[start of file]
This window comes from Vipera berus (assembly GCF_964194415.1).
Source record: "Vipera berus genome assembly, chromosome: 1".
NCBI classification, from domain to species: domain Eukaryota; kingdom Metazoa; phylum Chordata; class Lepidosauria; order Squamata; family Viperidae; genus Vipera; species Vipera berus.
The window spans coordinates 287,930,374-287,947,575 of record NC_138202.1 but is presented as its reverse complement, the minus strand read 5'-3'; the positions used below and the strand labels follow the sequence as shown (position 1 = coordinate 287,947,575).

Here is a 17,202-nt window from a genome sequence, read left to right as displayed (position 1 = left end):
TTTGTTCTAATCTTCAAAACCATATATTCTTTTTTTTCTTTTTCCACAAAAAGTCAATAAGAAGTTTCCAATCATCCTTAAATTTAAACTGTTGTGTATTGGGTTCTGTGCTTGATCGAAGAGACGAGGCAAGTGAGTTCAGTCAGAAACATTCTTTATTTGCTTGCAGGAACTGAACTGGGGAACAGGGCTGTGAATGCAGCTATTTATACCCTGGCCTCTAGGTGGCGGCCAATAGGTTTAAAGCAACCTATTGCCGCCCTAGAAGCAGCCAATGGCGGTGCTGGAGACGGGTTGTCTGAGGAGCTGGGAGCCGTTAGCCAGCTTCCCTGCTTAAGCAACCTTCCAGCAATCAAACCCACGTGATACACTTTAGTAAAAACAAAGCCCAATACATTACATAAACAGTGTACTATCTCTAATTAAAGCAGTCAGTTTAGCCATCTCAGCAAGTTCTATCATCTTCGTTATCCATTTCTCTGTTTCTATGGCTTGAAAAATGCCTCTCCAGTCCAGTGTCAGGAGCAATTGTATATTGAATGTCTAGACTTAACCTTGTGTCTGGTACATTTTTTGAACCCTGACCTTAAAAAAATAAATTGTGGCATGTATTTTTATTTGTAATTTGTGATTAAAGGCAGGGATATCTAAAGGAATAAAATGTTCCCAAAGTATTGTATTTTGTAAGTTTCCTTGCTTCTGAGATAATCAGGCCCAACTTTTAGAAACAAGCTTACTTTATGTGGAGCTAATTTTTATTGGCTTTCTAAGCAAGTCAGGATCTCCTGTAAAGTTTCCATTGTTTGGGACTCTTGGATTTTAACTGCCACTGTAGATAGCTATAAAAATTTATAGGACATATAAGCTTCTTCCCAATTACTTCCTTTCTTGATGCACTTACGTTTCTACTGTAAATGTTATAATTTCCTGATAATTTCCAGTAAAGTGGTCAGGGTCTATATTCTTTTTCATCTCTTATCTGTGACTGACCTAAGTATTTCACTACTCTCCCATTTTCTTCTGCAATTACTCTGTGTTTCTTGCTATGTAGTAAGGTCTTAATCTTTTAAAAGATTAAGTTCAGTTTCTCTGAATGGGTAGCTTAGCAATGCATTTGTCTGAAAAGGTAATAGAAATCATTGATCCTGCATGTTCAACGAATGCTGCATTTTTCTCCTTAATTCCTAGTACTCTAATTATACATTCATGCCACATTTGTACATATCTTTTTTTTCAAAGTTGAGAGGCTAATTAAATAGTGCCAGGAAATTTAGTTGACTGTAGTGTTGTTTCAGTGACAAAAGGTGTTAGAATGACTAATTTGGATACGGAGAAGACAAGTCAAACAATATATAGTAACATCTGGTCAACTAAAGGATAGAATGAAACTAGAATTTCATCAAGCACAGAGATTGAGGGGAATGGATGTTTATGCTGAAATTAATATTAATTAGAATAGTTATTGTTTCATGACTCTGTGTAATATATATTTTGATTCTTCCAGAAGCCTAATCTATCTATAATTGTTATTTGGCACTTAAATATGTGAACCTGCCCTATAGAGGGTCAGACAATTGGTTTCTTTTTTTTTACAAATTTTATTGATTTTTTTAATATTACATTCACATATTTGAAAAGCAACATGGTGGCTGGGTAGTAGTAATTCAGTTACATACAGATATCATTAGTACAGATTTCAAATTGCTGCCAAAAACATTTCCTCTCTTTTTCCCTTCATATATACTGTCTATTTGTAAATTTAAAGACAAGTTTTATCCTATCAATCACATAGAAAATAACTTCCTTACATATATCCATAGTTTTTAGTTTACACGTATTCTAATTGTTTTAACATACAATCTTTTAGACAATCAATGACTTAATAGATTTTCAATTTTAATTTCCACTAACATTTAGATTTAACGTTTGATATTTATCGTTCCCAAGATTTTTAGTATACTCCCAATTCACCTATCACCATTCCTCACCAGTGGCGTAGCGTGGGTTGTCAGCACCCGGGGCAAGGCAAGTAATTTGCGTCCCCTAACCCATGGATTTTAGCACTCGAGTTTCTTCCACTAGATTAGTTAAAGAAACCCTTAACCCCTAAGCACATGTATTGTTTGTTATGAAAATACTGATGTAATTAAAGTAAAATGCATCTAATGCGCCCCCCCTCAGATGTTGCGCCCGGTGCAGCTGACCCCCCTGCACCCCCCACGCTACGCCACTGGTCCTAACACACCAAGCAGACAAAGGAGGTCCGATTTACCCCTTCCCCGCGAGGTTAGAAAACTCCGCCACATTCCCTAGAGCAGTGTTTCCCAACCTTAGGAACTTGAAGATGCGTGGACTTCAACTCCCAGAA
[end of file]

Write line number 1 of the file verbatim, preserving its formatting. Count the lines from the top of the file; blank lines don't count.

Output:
This window comes from Vipera berus (assembly GCF_964194415.1).